Boeing

Co-bots in the Land Down Under

a co-bot at work on an airplane component

ROBOT HELPER

A co-bot at work on an airplane component at a Boeing production facility in Melbourne, Australia.

Boeing Photo

Where humans and automation work together.

Collaborative robots, or “co-bots” as they are affectionately known, represent an evolution in robot technology.

Co-bots are a new class of lightweight robotic arms that differ from traditional industrial robots in that a co-bot is force-limited and designed to work alongside people.

Collaborative robots therefore challenge the restrictions typically imposed on robots on the factory floor, such as spatial boundaries between human operators and robots. Because collaborative robots can share an overlapping workspace with an operator, they may take up less space than traditional robots and can more easily be incorporated into an existing assembly process.

Since the 2008 establishment of Boeing’s advanced research and development unit in Australia, Boeing researchers have pushed the limits of what collaborative robots might achieve in various facets of industry, including assembly, fabrication and repair.

A recent area of improvement is on the 737 component production system. Integrating new technology like co-bots on an existing system can be a challenge because factory layouts are already configured, operators are experienced and skilled in existing processes, and there is often limited capital available for a system change. Implementing a new robot cell needs to be low cost, cause minimal disruption, and deliver rapid payback of value to an already streamlined production system.

Many 737 components have hundreds of rivets that, upon installation, need machining to a nominal height.  It is time-consuming work that could lead to repetitive strain on human operators. Additionally, there is the risk of damage to the components, as manually-operated shavers can slip, leading to costly rework.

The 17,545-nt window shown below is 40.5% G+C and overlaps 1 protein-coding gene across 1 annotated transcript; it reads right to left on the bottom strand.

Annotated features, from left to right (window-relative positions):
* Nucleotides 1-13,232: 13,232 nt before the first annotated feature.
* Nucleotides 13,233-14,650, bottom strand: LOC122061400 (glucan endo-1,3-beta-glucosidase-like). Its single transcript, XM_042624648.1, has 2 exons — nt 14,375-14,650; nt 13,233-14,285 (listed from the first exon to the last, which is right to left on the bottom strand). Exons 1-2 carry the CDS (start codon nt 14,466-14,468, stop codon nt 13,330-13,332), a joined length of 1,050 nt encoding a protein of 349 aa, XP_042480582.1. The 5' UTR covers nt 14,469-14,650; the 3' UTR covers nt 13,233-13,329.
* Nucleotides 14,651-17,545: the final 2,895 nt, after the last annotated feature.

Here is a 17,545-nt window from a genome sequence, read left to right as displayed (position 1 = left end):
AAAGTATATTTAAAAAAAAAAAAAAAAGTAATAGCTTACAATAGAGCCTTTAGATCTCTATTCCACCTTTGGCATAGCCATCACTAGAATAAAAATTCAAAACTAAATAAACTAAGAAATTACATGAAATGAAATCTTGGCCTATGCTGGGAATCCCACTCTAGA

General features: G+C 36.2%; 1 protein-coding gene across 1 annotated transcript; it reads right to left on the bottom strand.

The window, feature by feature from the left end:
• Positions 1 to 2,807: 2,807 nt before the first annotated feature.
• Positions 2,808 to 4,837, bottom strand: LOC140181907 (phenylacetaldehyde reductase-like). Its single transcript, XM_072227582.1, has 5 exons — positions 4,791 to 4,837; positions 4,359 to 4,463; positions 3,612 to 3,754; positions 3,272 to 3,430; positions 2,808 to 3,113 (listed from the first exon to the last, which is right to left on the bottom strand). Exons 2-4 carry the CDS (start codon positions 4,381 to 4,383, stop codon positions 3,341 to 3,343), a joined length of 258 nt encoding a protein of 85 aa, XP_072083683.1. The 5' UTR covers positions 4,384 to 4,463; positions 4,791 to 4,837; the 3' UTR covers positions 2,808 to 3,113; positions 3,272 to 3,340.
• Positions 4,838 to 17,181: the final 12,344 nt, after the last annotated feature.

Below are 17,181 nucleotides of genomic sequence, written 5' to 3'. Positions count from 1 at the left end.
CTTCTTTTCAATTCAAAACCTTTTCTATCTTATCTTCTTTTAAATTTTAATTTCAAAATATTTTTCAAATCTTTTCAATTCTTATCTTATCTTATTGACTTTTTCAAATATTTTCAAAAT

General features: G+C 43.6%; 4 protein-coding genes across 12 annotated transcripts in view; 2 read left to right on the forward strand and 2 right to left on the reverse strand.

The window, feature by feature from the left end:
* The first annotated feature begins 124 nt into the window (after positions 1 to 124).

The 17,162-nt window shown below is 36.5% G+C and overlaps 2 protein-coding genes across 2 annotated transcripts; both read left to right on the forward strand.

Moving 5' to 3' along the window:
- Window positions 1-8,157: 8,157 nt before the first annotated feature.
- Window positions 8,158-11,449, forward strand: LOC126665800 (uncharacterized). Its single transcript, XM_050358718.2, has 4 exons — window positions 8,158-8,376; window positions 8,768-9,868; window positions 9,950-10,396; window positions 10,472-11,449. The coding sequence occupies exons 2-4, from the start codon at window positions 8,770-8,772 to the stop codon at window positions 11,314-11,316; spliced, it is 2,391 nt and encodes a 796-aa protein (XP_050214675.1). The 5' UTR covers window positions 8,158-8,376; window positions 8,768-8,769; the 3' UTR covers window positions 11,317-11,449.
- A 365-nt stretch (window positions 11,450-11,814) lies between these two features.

A Universal Robot UR10 was integrated with a small linear track and controlled by customized modular, Boeing-written software. The existing hand shaver tool was attached to the end and the manual process became automated.

The team spent considerable effort designing a system that is lightweight, unobtrusive and contains redundant safety measures, both with respect to the co-bot and the shaver tool that it applies. Furthermore, the team analyzed the robot system for all robot-human contact scenarios. The team simulated contact with the robot and human using pressure sensing technology confirming adherence to the latest ISO 15066 Collaborative Robot standard.

Since the introduction of this low-cost, low-disturbance system last year, this co-bot has saved hundreds of hours of ergonomically difficult labor, demonstrating that robots can be a mechanism to reduce human risk even as they work side-by-side with people. Furthermore, as an unanticipated tangible benefit, machining cutter consumption dropped through efficient manipulation only possible by an automated solution.

This implementation by Boeing in Melbourne represents human-robot collaboration and a vision of the future for factories.

By Dominic Wierzbicki, Robotics, Mechatronics and Software Engineer
Boeing Research & Technology